With a special vow to promote the living memory of the Passion of Christ, Passionists, faithful to their holy Founder’s charism, reside in fraternal communities where their members are dedicated to prayer and the ministry, principally but not only in the form of itinerant mission preaching, retreats, spiritual direction and chaplaincies, as well as staffing a good many parishes. They strive to live simply in a spirit of poverty, thus reminding people that an inordinate desire for possessions can be overcome through the far greater joy of giving.
Well aware that the Passion of Jesus continues in the world of our day, the sons of St. Paul of the Cross are ever intent upon sharing in the anxieties and problems of their brothers and sisters in the world, particularly the poor and the marginalized who constitute so many o the “crucified” of our age.
The Passionists wear a black habit with a sign on their breasts in the shape of a heart surmounted with a cross and the words “IESU XPI PASSIO” (The Passion of Jesus Christ) inside, beneath which are the three nails of the crucifixion. This sign is a reminder of the special legacy of St. Paul of the Cross: that his Congregation should keep alive the memory of the sufferings of Jesus and promote true devotion to his Passion in the hearts of the faithful.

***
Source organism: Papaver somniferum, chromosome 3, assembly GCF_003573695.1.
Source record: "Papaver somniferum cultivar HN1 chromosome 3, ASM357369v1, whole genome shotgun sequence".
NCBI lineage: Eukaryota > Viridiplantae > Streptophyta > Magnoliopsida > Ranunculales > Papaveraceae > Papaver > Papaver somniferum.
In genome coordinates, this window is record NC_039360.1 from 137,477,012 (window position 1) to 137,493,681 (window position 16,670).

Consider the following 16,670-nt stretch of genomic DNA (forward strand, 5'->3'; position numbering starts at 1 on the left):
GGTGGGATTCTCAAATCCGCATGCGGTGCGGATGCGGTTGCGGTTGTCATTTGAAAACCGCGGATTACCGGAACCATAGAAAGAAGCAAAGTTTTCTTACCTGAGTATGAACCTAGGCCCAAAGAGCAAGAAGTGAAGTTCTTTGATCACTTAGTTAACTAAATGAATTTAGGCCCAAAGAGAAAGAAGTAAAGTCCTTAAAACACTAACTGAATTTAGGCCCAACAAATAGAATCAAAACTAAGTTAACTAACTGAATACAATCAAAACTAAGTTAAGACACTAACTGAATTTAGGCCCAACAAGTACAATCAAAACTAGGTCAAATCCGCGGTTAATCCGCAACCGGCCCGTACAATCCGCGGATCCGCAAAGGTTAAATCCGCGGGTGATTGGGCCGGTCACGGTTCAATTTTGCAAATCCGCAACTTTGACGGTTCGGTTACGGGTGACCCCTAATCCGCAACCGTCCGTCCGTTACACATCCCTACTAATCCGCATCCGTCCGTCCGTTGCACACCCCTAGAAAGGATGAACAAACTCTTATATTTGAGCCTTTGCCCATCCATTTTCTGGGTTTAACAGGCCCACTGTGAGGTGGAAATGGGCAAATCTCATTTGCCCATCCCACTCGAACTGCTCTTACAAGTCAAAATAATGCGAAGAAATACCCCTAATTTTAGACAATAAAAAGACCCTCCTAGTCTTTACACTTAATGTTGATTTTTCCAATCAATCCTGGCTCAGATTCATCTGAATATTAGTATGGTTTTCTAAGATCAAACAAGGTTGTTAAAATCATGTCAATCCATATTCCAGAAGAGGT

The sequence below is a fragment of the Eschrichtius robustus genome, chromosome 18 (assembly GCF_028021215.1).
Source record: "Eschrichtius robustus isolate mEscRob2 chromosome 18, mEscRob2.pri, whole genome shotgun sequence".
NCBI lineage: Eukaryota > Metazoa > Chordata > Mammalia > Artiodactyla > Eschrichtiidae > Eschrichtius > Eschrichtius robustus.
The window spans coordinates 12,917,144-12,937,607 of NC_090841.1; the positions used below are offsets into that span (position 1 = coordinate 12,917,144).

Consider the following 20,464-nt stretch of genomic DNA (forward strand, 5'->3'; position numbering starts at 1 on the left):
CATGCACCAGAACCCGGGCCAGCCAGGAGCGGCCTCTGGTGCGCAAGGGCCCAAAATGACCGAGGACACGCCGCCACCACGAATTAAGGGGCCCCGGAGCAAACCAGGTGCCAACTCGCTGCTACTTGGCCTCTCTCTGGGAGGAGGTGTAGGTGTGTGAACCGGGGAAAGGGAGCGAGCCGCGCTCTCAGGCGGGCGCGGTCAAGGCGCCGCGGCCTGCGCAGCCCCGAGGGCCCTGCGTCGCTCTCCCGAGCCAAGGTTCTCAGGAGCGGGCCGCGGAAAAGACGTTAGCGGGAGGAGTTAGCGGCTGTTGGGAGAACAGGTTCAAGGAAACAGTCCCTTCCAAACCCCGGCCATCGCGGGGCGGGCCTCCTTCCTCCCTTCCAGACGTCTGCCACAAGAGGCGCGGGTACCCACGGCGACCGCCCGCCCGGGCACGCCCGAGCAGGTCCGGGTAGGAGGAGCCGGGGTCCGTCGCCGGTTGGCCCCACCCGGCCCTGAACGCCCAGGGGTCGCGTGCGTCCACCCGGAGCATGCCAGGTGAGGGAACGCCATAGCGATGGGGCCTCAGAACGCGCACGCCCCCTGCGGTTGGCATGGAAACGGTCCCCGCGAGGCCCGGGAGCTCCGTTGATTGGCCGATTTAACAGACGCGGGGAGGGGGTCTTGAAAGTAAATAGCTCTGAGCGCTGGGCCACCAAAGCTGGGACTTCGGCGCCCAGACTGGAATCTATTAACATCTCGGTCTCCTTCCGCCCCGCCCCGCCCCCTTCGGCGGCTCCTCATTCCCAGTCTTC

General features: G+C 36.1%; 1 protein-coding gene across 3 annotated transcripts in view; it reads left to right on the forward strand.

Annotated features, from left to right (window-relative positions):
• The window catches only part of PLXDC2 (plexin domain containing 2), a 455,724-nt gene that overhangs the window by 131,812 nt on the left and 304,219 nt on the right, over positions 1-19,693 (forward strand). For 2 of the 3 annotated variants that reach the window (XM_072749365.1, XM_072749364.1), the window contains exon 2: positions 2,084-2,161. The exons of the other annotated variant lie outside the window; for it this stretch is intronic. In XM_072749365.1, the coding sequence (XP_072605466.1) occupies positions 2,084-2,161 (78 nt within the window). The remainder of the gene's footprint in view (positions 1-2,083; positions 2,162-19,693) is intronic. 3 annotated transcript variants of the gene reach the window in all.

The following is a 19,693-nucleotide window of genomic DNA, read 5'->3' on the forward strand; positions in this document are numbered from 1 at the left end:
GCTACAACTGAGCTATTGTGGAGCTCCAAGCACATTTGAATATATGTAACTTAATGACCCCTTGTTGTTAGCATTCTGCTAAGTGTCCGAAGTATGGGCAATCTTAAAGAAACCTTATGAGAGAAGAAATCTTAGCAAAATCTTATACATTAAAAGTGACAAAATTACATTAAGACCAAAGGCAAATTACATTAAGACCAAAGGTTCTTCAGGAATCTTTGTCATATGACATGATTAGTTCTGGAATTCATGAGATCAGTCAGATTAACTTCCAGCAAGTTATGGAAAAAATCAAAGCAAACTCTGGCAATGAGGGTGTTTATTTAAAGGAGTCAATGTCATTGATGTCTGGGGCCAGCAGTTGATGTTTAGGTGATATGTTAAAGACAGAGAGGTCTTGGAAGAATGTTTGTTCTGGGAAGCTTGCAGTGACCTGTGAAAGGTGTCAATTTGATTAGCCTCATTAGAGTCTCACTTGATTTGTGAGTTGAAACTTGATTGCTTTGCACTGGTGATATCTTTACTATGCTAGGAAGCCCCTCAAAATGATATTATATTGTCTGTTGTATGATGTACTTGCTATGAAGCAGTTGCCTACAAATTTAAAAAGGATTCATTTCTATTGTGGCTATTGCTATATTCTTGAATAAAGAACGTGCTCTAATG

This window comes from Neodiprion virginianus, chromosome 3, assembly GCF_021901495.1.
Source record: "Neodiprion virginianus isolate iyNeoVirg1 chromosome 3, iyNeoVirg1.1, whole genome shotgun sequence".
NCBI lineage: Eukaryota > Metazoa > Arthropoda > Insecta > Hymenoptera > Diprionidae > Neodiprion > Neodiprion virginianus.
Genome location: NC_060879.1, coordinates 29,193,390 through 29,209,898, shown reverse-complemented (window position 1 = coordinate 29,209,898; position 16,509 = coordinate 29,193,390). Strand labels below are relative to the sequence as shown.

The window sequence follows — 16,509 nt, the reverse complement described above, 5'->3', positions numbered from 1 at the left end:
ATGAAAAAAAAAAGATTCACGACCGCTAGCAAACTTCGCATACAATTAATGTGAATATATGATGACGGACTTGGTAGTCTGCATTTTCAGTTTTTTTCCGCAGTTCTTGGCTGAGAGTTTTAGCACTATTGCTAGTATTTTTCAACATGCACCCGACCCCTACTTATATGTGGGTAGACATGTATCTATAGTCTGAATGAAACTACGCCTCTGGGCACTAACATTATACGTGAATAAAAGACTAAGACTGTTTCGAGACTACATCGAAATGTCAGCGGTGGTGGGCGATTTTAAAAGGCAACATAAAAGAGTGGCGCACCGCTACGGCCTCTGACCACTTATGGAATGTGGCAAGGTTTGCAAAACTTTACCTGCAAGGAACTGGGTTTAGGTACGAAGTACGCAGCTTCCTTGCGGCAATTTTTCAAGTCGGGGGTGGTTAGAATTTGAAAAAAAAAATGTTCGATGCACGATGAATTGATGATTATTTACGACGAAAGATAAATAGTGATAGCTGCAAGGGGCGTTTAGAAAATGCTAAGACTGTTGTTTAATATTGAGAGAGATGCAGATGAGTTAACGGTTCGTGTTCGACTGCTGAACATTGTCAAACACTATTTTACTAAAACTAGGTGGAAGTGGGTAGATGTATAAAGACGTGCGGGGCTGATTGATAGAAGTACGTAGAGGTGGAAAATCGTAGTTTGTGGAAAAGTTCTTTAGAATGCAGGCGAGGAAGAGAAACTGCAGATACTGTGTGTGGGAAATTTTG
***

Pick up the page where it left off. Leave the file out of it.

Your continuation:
What do Passionists do? Following their Founder’s example, the Passionists dedicate themselves to evangelizing – and even re-evangelizing – the faithful, especially among the poor and those excluded from society in the more neglected areas, as also among those who presume to deny the existence of God in their lives.. This ministry of the Word is exercised most specifically in the preaching of parish missions and spiritual exercises.
The Gospel message is proclaimed not only in churches for it is also taken to peoples’ homes, the schools, hospitals, the armed forces, the prisons and even to open public places. In many places one sees erected, at crossroads and outside churches, a large wooden cross with the Passionist sign attached, a loving reminder of missions preached there by members of the Passionist Congregation.
Passionists also go out as missionaries to distant lands, especially to under-developed areas of the world. Also some important Catholic shrines, as well as parishes and centers for spirituality, are staffed by Passionists.